USB and Firewire

USB support should be detected automatically by the /etc/rc.d/rc.hotplug script (which launches /etc/hotplug/usb.rc specifically). I've tested this out and verified it works with the external floppy. Just make sure its plugged in (use the lsusb command to verify) then:

mount /dev/sda /mnt/floppy

Firewire... I have no idea. While it appears the ieee1394 agent should run as part of the HotPlug system, I have no devices to test with yet. modprobe ieee1394 runs without errors and lsmod confirms it, so I'm assuming the base port-support is working. Someone please e-mail me at the address on top of this page with any first-hand accounts of actual FireWire devices working under Linux. Will update this document as soon as I find out.

Cardbus (PCMCIA) Support

For whatever reason, the "yenta-socket" driver that comes integrated with recent kernels can't detect and set the IRQ properly in this system. The result varies from non-detection of insertion/removal events to instant total system hard-lock. The easiest way I've found to fix it so far is to just disable the internal "yenta-socket" support and resort back to the "antiquated" i82365 module that comes with the pcmcia-cs package instead. Before we recompile the pcmcia-cs package though, we should go ahead and recompile the kernel to enable ACPI support and disable internal PCMCIA support there first.

Before proceeding further, go ahead and download the latest pcmcia-cs source code(http://prdownloads.sourceforge.net/pcmcia-cs/pcmcia-cs-3.2.5.tar.gz?download) to have it handy.

Kernel

Compiling a New Kernel to Fix ACPI and Disable Internal PCMCIA Handling

Make sure you have the Slackware 'K' (Linux kernel source code) package installed, or if its easier, download the Linux 2.4.22 source(http://www.kernel.org/pub/linux/kernel/v2.4/linux-2.4.22.tar.bz2).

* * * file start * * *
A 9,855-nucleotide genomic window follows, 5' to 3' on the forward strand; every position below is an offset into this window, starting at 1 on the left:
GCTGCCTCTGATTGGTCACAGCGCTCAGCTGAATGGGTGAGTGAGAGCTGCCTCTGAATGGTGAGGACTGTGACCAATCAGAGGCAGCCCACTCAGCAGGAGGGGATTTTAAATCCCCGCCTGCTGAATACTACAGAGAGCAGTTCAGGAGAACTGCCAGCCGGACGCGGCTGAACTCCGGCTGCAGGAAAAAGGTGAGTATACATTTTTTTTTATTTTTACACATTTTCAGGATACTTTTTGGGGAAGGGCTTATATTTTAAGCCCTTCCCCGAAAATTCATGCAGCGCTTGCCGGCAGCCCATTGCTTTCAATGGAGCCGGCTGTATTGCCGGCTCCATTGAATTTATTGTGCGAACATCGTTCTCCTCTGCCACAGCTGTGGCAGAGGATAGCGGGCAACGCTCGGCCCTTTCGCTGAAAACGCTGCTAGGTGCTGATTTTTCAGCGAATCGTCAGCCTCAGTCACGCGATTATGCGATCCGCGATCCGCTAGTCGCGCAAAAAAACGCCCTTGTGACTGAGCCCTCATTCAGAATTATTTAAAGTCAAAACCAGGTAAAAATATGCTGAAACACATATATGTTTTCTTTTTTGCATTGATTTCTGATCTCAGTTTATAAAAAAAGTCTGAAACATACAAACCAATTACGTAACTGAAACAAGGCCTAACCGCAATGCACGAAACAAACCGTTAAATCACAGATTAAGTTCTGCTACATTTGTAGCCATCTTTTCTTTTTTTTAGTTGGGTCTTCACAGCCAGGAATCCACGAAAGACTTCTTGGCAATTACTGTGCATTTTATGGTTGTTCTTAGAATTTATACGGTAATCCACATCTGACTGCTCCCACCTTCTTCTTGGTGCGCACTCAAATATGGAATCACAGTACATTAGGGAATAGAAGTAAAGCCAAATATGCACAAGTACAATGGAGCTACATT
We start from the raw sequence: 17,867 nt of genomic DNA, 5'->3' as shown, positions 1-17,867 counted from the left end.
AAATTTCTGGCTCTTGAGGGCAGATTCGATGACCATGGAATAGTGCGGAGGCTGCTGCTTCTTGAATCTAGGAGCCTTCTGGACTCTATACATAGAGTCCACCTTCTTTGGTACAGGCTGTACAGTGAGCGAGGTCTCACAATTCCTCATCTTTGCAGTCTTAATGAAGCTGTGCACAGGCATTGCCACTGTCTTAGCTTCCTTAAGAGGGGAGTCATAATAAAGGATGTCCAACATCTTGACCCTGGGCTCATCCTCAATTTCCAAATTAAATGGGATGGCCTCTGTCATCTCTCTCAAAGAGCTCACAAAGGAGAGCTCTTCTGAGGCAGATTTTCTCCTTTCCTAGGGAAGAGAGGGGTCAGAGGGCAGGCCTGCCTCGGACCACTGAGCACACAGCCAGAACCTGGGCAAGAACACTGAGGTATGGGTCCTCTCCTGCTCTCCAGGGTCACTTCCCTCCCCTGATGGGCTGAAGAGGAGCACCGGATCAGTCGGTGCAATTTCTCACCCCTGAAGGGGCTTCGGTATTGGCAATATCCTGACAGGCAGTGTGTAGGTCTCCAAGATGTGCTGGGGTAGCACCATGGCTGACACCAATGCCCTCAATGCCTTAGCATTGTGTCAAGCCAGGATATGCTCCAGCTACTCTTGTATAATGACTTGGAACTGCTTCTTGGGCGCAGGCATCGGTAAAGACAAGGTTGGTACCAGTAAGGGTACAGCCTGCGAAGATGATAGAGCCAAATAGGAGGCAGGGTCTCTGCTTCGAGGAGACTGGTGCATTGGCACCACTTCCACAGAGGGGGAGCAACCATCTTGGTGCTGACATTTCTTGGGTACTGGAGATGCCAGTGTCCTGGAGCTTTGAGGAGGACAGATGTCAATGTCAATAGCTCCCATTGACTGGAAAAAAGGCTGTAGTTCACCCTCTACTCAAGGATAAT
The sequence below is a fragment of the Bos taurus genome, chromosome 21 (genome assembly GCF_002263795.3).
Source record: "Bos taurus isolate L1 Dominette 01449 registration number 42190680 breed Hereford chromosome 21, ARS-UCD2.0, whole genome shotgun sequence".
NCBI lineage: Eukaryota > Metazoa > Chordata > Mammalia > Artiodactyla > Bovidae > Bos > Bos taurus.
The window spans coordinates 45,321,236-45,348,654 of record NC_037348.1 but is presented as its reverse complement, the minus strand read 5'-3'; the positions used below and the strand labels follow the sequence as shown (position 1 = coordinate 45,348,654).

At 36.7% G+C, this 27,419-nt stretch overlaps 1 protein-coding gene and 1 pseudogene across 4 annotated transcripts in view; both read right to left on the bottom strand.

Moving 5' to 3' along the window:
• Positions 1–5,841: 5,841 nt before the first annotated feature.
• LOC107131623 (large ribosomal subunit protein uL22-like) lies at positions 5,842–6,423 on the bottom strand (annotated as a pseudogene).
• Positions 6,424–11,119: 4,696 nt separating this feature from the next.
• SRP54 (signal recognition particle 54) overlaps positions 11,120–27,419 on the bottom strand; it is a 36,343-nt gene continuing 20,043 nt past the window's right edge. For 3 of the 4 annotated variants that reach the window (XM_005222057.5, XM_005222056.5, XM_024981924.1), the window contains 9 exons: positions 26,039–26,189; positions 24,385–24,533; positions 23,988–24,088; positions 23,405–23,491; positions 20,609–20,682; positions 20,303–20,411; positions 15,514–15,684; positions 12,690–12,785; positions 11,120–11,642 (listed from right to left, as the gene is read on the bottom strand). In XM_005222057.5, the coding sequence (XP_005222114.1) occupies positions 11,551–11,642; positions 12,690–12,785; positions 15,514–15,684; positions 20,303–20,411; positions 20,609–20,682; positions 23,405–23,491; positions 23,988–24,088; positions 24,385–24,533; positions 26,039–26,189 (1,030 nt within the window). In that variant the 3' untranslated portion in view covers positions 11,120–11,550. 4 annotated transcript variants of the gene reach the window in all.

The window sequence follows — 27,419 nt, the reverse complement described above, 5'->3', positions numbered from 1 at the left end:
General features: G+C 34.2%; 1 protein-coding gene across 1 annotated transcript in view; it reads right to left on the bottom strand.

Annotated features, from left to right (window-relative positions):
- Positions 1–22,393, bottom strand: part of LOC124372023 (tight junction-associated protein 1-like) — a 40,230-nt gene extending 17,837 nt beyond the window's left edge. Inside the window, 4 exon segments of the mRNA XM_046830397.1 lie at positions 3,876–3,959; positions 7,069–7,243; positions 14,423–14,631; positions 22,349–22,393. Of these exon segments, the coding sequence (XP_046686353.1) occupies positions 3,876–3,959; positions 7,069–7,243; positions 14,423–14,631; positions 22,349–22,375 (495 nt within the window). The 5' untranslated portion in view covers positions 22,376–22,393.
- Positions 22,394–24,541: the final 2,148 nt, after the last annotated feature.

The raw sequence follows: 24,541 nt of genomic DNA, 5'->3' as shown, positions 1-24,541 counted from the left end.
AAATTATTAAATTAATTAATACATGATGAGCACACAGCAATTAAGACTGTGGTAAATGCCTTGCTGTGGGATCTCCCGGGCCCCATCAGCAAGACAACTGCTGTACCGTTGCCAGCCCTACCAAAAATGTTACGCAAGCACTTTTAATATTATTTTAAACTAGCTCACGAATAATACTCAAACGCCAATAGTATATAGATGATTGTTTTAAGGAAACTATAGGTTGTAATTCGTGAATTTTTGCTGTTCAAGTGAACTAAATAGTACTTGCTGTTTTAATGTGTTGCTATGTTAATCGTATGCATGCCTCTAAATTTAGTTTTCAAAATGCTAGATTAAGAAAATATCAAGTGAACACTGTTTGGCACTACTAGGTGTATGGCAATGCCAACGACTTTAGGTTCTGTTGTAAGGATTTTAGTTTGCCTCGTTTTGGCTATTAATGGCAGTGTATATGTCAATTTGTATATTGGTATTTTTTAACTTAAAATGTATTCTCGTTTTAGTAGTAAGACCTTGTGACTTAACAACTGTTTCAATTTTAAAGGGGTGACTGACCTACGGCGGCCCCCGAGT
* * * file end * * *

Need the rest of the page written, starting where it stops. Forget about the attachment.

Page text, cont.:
You can download the ACPI4Linux patch for 2.4.22 here(http://prdownloads.sourceforge.net/acpi/acpi-20030916-2.4.22.diff?download).

Throw the files into your /usr/src directory and issue the following commands:

cd /usr/src
tar -jxvf linux-2.4.22.tar.bz2
(if 'K' package not installed)
cd linux-2.4.22
patch -p1 < ../acpi-20030916-2.4.22.diff

I'm not going to get into the specifics of compiling kernels. There are plenty of HOWTOs and documentation out there, plus I don't want to sound overly redundant for those who are quite adept at it. So I'll just keep this short and simple, staying with the path of least resistance which also minimizes unforeseen issues. So just execute the following as root:

cd /usr/src/linux-2.4.22
make clean
make mrproper
make menuconfig

At this point, unless you know what you're doing, you'll want to just load the defaults from the /boot/config file (option second from bottom).

These are the base config options I would recommend changing:

Obviously, there's alot of other stuff you can nit-pick and get rid of, esp. if you are sure you'll never need it, but since most everything in Slackware is compiled as a module (which is a really good way to go) and since we aren't hurting for disk space, better to play it on the safe side for now until we know everything is working, even if it means a slightly longer compile time. Notice we did not include PCMCIA support in the kernel. We're going to have to use the "legacy" drivers in the pcmcia-cs package instead.